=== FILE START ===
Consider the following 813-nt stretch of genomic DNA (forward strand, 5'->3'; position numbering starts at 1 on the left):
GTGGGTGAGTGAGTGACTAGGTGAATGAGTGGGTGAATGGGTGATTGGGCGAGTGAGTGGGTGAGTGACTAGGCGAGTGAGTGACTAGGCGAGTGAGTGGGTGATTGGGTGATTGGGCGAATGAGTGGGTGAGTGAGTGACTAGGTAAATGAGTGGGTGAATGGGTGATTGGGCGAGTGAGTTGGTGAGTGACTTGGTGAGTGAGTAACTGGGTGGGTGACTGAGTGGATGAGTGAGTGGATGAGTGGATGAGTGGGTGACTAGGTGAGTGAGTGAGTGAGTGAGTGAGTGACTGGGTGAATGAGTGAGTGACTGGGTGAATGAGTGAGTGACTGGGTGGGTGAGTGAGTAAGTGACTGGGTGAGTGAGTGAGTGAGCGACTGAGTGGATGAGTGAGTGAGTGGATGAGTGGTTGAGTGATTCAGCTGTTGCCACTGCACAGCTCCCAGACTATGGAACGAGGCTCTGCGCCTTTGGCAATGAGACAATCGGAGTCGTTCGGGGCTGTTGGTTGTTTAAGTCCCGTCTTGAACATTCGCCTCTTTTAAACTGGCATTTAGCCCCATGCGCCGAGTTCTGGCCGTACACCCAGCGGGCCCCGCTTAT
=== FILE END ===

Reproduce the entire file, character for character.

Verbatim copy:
Consider the following 813-nt stretch of genomic DNA (forward strand, 5'->3'; position numbering starts at 1 on the left):
GTGGGTGAGTGAGTGACTAGGTGAATGAGTGGGTGAATGGGTGATTGGGCGAGTGAGTGGGTGAGTGACTAGGCGAGTGAGTGACTAGGCGAGTGAGTGGGTGATTGGGTGATTGGGCGAATGAGTGGGTGAGTGAGTGACTAGGTAAATGAGTGGGTGAATGGGTGATTGGGCGAGTGAGTTGGTGAGTGACTTGGTGAGTGAGTAACTGGGTGGGTGACTGAGTGGATGAGTGAGTGGATGAGTGGATGAGTGGGTGACTAGGTGAGTGAGTGAGTGAGTGAGTGAGTGACTGGGTGAATGAGTGAGTGACTGGGTGAATGAGTGAGTGACTGGGTGGGTGAGTGAGTAAGTGACTGGGTGAGTGAGTGAGTGAGCGACTGAGTGGATGAGTGAGTGAGTGGATGAGTGGTTGAGTGATTCAGCTGTTGCCACTGCACAGCTCCCAGACTATGGAACGAGGCTCTGCGCCTTTGGCAATGAGACAATCGGAGTCGTTCGGGGCTGTTGGTTGTTTAAGTCCCGTCTTGAACATTCGCCTCTTTTAAACTGGCATTTAGCCCCATGCGCCGAGTTCTGGCCGTACACCCAGCGGGCCCCGCTTAT